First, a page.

CNN Newsroom host Brooke Baldwin has been documenting her experience with COVID-19 on her Instagram page, at least in the moments she felt well enough to do so. Her latest post linked to a new CNN essay she wrote about battling the virus.
“I thought, ‘Do I show everyone these photos of me taken at my WORST?’ Yes. Yes I do. I want you to see the unvarnished version ... but also that it’s oh-so-possible to beat this,” she captioned the image linking to the essay.
In the essay, Baldwin writes extensively about the symptoms she endured. “I can remember the day before I lost my ability to taste or smell. I kept smelling the acrid ammonia-like odor of jewelry cleaner. Except there wasn't any jewelry cleaner in sight,” she writes.
“By the next morning — wham — I couldn't taste the salted butter on my toast, and couldn't catch a whiff of the peppermint in my tea. Along with my appetite, my energy was also zapped. I slept easily 10-12 hours at night, waking many mornings soaking wet having sweat through the sheets. A golf-ball-sized gland swelling under my jaw became the daily sign that my body was fighting.”
She writes that for the next two weeks she endured fever, chills and body aches so painful she would soak in the bathtub “just to try to use the hot water to distract my skin from the all-encompassing ache.”
Baldwin says she never felt the respiratory effects that have sent so many to the hospital, writing, “Even though my body constantly gave me the middle finger, my lungs did not. I know hospitals are overwhelmed with patients — and nurses and doctors have been working tirelessly doing hero's work. I am glad I did not add to their stress.”
Baldwin also touched on one of the more unexpected side effects of the virus: loneliness. “I went to some very dark places, especially at night,” she writes, sharing that for the first few days of her illness she and her husband stayed in different bedrooms and used separate bathrooms. “He did his best to bring me soup, toast and tea, without making too much contact. The food didn't matter much to me because I couldn't taste or smell anything anyway.”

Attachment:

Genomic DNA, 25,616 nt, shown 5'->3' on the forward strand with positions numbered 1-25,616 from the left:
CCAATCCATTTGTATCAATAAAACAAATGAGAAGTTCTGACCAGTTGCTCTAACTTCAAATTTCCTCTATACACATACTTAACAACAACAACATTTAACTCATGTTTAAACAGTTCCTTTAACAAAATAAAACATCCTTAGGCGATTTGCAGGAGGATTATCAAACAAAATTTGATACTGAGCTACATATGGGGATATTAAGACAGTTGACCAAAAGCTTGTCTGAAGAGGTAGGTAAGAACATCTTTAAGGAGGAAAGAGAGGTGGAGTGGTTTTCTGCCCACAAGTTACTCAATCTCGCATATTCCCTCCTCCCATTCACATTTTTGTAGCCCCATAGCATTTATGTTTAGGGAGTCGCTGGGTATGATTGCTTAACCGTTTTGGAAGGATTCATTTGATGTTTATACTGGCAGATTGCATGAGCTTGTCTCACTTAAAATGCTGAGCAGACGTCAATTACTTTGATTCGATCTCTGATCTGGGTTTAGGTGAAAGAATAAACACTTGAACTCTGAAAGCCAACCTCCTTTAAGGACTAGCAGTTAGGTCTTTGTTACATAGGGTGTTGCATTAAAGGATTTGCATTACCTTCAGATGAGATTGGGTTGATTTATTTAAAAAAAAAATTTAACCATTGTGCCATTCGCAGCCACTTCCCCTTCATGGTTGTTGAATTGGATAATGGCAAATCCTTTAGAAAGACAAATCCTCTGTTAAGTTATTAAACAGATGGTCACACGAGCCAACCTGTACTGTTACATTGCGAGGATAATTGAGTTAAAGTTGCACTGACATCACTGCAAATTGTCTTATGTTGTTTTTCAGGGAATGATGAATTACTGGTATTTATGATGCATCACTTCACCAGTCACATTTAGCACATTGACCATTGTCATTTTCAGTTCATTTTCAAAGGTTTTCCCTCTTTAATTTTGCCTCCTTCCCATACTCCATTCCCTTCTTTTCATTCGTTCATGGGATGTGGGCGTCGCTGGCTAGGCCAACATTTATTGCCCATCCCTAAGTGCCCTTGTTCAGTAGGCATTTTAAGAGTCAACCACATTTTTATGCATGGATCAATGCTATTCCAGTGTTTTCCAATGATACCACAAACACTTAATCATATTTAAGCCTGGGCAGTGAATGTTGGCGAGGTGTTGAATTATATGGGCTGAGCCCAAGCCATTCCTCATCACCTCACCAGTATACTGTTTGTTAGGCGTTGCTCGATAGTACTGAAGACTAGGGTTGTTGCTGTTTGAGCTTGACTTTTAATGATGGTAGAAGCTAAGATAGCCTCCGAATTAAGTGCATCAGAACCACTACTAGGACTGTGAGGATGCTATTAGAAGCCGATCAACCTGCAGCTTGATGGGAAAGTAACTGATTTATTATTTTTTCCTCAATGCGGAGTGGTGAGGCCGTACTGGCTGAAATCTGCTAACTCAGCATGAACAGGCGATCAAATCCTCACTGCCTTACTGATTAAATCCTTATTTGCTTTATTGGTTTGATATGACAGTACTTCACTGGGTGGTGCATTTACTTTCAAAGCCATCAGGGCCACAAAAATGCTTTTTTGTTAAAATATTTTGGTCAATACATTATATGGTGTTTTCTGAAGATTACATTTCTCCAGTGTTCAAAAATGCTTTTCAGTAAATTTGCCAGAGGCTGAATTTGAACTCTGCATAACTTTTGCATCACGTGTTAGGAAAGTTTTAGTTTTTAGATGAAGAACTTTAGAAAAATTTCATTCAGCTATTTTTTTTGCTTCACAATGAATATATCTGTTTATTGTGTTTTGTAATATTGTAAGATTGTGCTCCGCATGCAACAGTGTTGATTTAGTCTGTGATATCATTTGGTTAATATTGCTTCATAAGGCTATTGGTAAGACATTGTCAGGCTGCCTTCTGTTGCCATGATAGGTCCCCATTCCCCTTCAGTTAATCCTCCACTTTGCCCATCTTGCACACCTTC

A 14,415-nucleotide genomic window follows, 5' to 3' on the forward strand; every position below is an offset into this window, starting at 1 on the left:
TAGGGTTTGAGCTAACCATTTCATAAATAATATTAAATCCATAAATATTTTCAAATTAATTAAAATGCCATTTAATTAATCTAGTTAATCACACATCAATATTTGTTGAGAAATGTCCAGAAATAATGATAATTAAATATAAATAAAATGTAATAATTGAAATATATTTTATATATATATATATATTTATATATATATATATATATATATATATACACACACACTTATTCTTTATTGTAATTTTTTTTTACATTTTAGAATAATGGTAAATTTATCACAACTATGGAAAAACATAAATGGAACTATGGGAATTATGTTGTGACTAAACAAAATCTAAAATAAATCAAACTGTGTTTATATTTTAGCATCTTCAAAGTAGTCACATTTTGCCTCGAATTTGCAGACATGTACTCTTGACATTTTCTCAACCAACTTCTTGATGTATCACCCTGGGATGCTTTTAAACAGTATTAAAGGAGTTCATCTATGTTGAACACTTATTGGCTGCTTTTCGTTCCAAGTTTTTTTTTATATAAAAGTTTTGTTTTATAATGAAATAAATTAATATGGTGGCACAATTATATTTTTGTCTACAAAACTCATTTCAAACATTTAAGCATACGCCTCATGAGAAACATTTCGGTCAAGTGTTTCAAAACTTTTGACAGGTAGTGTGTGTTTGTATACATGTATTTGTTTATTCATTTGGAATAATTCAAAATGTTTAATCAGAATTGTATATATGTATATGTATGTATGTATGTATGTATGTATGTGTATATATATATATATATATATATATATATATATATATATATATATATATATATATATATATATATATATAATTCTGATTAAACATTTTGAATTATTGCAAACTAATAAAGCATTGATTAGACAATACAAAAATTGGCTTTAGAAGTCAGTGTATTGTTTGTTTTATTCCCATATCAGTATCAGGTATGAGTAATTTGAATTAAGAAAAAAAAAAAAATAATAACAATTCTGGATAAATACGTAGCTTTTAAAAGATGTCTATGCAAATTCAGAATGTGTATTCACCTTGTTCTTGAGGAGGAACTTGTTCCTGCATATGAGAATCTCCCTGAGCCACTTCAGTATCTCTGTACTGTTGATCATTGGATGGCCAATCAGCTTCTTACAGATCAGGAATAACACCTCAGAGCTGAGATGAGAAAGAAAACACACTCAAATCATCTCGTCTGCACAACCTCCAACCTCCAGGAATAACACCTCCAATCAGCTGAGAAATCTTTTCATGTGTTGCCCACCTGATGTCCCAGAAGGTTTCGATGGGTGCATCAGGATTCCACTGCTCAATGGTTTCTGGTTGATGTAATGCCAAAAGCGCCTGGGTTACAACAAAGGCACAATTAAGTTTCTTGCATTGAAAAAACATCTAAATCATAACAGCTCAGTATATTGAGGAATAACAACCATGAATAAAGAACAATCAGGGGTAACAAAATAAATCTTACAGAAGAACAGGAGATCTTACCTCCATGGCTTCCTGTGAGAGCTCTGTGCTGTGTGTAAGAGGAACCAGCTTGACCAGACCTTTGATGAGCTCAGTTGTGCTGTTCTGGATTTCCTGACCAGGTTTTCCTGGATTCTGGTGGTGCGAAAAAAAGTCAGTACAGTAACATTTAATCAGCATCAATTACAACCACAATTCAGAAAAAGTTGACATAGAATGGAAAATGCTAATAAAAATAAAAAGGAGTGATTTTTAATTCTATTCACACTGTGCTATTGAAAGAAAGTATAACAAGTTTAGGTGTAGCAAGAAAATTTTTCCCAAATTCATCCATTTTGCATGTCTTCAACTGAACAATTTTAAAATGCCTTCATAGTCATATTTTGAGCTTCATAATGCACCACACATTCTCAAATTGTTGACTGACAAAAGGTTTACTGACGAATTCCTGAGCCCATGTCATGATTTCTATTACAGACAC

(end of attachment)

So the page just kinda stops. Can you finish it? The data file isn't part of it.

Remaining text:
Eventually, though, she says her husband couldn’t watch her suffer alone anymore and came to join her; he has yet to show any symptoms of the virus. “After days of trying to stay physically apart from my husband, it just became impossible. He hated to see me suffer and he couldn't not take care of me. He began to hold me in those darker moments and let me cry, whispering: ‘Everything's going to be all right,’” she writes.
“These simple acts of connecting with me and hugging me were restorative beyond measure. The isolation might be worse than the body aches. I am endlessly grateful that I have a selfless husband who is also lucky enough to have remained well while I was ailing. Get him one of those antibody tests because so far <<knock on wood>> the man has yet to get sick.”
Baldwin says she is now feeling better, and that her sense of taste and smell are slowly returning. She also writes that while she wouldn’t wish the virus on anyone she found that, “When I was sick and my body came to a screeching halt, I stopped doing and started really feeling. I found myself thinking about joy (‘Why don't I go to the beach way more often?!’); about my work (‘I really would like to create a TV series helping empower women’); about my mother (‘Mom, go get on that treadmill that has been collecting dust in your basement! I need you around a lot longer.’ And dammit, she finally did); and about the beautiful interdependence of my marriage (‘See how good it feels to let him take care of you — let him do this more. You don't always have to be so damn independent and self-reliant.’) In the quiet of my quarantine, I was able to more purely isolate my gratitude and my values.”
Baldwin is hoping to return to work on April 27.